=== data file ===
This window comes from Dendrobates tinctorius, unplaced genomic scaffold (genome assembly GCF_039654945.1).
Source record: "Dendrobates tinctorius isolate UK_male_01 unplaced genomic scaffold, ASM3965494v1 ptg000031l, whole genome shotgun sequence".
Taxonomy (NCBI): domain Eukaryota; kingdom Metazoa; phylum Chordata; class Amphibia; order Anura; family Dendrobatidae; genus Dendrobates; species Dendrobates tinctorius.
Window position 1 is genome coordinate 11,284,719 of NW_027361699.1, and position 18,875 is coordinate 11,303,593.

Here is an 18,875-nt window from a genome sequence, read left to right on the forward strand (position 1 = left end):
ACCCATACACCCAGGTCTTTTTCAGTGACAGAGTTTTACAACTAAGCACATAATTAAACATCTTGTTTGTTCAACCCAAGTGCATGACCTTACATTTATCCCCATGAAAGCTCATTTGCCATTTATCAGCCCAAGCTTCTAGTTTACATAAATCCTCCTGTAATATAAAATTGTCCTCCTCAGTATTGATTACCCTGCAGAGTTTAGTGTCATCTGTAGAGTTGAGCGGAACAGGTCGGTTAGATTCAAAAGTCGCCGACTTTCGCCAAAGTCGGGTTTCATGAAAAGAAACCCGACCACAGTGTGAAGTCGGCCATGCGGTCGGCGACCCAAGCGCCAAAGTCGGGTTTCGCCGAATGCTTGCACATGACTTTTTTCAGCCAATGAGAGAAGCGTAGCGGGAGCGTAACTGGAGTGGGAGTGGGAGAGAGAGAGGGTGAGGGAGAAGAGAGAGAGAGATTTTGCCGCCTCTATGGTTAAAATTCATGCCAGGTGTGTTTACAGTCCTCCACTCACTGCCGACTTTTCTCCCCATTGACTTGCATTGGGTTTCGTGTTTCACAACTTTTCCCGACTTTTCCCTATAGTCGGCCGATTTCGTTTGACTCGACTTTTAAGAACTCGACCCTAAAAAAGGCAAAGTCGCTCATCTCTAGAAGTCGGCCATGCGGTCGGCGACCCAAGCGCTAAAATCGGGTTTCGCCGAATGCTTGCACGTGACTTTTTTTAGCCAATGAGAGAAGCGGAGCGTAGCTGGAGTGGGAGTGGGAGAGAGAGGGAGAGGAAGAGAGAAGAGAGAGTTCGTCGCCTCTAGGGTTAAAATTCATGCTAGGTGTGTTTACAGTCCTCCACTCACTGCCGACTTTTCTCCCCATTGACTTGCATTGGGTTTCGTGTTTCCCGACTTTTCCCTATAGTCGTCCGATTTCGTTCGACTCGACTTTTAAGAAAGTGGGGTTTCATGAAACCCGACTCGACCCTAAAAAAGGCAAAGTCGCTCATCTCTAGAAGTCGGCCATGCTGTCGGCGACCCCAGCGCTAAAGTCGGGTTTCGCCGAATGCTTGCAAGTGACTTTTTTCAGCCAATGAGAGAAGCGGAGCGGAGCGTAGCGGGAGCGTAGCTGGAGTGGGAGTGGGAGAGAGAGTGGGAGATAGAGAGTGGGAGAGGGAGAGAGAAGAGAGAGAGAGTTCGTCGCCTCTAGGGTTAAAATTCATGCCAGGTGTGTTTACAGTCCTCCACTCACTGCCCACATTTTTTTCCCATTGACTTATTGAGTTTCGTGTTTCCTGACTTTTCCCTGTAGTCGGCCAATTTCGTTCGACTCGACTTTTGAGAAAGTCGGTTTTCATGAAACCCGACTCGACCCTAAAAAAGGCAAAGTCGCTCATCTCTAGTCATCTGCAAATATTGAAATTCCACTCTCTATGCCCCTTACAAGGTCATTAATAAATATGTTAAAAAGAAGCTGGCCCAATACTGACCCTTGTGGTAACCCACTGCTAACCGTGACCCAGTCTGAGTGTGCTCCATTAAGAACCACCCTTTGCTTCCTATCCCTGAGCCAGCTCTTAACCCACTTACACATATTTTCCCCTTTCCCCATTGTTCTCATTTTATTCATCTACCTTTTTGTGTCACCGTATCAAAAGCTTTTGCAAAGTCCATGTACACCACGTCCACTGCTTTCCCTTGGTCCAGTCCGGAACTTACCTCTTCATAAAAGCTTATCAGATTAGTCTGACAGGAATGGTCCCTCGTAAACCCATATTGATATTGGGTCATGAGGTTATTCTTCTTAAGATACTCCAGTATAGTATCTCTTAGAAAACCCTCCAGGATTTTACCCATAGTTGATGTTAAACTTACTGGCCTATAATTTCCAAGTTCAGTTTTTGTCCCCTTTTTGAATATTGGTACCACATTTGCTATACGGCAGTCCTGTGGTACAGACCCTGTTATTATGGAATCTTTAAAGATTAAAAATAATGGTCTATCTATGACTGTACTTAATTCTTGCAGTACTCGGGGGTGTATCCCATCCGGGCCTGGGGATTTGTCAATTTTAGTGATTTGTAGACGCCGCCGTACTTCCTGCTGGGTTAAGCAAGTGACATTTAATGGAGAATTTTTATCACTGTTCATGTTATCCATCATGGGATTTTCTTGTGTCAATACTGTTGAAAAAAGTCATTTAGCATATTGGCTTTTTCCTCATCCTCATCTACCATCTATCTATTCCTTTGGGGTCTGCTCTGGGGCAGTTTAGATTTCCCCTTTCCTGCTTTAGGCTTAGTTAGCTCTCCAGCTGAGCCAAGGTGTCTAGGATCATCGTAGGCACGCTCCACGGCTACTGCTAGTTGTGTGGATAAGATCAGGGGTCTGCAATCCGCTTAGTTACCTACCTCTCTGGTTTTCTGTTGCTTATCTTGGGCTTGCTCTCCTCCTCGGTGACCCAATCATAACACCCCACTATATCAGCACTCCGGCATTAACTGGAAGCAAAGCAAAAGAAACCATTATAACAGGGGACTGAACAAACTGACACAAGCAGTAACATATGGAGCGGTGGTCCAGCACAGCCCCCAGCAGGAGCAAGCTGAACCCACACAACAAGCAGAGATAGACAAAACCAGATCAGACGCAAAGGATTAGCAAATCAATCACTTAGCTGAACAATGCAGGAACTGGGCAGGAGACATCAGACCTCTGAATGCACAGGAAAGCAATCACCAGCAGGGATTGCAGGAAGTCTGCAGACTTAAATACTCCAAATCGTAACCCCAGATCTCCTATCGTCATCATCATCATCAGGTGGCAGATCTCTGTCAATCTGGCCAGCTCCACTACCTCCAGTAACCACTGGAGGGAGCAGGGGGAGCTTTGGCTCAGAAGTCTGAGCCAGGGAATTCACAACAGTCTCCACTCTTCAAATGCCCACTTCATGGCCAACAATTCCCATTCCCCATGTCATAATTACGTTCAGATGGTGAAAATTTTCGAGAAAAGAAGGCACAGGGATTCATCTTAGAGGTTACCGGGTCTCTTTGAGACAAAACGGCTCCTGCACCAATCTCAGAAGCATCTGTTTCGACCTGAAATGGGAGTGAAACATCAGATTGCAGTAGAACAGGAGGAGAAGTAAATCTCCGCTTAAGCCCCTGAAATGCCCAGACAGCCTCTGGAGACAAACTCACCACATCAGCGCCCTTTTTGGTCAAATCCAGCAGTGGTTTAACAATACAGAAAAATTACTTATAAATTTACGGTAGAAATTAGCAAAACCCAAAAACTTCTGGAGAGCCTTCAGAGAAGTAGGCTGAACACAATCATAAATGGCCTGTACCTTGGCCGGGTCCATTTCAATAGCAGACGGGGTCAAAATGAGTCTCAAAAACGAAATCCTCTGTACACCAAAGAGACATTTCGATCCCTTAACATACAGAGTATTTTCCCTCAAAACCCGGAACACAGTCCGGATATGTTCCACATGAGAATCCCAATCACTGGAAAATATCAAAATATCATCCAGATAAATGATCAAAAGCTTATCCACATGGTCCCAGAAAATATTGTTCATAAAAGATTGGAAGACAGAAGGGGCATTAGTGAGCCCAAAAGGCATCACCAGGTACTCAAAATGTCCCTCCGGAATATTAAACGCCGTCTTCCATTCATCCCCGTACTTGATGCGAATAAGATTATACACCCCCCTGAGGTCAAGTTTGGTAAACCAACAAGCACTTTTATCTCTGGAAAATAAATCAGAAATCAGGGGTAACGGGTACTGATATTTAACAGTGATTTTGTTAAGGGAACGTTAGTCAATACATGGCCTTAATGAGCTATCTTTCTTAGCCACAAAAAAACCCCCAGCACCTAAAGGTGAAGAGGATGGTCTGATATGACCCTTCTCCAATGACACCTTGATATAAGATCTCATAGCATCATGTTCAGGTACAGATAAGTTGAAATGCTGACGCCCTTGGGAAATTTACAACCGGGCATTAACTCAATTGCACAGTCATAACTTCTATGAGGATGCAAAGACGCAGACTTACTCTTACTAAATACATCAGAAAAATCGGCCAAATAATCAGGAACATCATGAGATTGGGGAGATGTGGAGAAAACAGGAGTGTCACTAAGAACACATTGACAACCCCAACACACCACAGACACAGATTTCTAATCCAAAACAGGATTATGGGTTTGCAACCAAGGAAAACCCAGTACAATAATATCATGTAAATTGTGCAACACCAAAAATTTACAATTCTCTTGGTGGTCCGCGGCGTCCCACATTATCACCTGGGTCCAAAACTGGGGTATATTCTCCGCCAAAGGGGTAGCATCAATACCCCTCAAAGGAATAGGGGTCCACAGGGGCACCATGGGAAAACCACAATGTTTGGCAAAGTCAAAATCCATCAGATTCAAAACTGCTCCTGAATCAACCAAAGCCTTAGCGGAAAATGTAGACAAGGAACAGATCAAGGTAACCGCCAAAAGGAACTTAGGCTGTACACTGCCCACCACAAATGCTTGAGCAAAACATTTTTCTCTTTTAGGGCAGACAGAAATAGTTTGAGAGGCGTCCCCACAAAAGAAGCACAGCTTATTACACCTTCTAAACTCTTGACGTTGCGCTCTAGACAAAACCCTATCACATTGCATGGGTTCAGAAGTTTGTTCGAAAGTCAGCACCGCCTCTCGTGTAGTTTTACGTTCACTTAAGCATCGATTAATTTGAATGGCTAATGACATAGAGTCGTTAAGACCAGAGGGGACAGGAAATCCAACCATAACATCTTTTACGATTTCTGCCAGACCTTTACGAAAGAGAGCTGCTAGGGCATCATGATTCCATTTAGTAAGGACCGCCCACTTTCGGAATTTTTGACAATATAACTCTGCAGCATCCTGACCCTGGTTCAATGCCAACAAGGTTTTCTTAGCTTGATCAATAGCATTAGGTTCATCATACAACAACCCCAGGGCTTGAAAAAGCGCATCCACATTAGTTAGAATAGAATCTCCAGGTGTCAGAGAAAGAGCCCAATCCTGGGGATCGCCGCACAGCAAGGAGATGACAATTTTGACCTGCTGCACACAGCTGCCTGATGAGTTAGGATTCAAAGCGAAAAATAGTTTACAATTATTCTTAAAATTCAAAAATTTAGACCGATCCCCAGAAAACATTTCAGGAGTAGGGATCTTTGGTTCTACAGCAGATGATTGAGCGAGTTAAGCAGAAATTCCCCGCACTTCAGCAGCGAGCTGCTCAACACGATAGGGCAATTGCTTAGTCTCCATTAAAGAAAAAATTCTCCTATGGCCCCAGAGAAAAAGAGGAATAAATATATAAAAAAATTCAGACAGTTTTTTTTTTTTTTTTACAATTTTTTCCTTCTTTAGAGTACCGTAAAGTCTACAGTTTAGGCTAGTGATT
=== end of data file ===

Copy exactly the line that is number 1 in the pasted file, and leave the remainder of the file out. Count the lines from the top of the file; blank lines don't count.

This window comes from Dendrobates tinctorius, unplaced genomic scaffold (genome assembly GCF_039654945.1).